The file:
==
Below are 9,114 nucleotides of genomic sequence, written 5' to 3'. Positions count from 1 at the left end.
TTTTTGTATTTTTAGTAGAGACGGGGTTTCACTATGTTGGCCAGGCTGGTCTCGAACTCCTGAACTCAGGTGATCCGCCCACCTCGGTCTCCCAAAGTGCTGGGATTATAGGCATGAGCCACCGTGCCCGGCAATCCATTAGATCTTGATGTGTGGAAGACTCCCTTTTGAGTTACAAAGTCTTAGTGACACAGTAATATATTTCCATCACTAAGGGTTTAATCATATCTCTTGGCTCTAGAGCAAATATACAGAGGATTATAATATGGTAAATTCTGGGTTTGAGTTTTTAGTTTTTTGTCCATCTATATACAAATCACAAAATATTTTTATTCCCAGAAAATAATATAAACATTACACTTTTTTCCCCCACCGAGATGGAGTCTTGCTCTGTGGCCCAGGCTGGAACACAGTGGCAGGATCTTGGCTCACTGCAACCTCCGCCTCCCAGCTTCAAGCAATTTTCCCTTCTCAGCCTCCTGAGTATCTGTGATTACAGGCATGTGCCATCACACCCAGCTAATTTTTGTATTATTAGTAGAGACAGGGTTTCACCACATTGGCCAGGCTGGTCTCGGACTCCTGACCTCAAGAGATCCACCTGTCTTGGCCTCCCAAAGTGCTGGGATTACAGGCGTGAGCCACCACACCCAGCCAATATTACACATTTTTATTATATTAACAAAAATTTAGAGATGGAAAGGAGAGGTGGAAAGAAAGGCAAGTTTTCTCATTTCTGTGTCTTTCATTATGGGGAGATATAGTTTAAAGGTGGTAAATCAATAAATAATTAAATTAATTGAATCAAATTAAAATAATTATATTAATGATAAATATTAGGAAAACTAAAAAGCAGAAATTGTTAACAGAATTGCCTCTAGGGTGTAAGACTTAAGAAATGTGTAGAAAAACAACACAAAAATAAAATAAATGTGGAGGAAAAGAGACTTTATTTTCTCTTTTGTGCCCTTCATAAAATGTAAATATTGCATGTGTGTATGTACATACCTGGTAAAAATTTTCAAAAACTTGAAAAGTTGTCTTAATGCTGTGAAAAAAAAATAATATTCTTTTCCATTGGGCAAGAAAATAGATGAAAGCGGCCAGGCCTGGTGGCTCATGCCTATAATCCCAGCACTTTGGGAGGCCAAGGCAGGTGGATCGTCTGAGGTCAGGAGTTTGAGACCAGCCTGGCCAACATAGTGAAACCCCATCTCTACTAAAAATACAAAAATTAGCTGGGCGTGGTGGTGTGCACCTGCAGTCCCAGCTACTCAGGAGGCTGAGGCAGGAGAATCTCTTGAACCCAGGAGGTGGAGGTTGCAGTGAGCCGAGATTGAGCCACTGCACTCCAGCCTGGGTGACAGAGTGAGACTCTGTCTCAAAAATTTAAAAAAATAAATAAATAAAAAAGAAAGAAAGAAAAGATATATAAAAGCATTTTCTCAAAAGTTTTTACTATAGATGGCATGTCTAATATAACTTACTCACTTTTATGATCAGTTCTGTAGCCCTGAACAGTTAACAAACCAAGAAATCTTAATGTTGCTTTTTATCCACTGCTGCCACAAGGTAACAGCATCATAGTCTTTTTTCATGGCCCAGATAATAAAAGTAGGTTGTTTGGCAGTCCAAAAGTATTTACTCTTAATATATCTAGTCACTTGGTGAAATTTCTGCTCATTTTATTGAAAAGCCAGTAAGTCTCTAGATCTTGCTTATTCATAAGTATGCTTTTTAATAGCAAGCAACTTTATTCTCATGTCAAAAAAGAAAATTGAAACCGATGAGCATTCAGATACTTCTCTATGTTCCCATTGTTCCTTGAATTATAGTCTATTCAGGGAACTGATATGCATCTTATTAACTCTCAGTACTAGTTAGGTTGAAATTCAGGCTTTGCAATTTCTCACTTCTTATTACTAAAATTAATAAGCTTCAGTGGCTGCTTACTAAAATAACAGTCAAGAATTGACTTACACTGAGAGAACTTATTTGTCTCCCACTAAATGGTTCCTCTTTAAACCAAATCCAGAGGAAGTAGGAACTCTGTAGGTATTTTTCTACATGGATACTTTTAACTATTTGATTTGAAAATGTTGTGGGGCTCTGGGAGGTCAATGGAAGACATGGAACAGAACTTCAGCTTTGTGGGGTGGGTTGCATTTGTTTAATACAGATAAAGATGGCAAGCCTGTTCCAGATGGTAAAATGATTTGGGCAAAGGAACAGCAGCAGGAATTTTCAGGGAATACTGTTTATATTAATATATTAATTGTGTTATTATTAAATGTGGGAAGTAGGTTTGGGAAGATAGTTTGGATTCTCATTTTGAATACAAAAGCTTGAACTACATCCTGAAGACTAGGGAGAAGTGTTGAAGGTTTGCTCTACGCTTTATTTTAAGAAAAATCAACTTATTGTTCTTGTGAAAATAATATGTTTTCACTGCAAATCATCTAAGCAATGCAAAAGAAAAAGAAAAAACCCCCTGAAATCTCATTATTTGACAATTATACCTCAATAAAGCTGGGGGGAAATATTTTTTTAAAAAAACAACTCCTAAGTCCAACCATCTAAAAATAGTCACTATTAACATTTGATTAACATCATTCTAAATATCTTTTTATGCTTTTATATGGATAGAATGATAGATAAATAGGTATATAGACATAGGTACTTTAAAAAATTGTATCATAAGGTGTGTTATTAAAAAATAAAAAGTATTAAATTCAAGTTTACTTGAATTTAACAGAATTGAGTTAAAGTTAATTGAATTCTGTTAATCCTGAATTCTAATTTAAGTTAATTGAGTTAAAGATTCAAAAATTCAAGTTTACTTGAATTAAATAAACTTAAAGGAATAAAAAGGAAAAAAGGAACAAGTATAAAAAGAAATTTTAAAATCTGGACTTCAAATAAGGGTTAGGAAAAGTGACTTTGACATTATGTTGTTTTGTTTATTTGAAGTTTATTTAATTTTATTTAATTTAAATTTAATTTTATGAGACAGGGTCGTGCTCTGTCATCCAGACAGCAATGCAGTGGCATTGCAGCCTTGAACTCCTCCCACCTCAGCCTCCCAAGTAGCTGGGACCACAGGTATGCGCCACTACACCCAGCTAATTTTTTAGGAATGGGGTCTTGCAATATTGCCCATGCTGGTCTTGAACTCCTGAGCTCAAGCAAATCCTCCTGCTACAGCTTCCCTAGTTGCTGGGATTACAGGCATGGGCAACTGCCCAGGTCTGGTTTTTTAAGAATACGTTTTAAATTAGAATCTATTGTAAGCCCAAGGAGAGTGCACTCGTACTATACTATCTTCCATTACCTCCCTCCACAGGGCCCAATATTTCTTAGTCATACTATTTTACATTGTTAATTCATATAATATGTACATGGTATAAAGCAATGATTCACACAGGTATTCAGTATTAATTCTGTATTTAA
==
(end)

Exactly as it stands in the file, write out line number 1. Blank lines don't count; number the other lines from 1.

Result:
Below are 9,114 nucleotides of genomic sequence, written 5' to 3'. Positions count from 1 at the left end.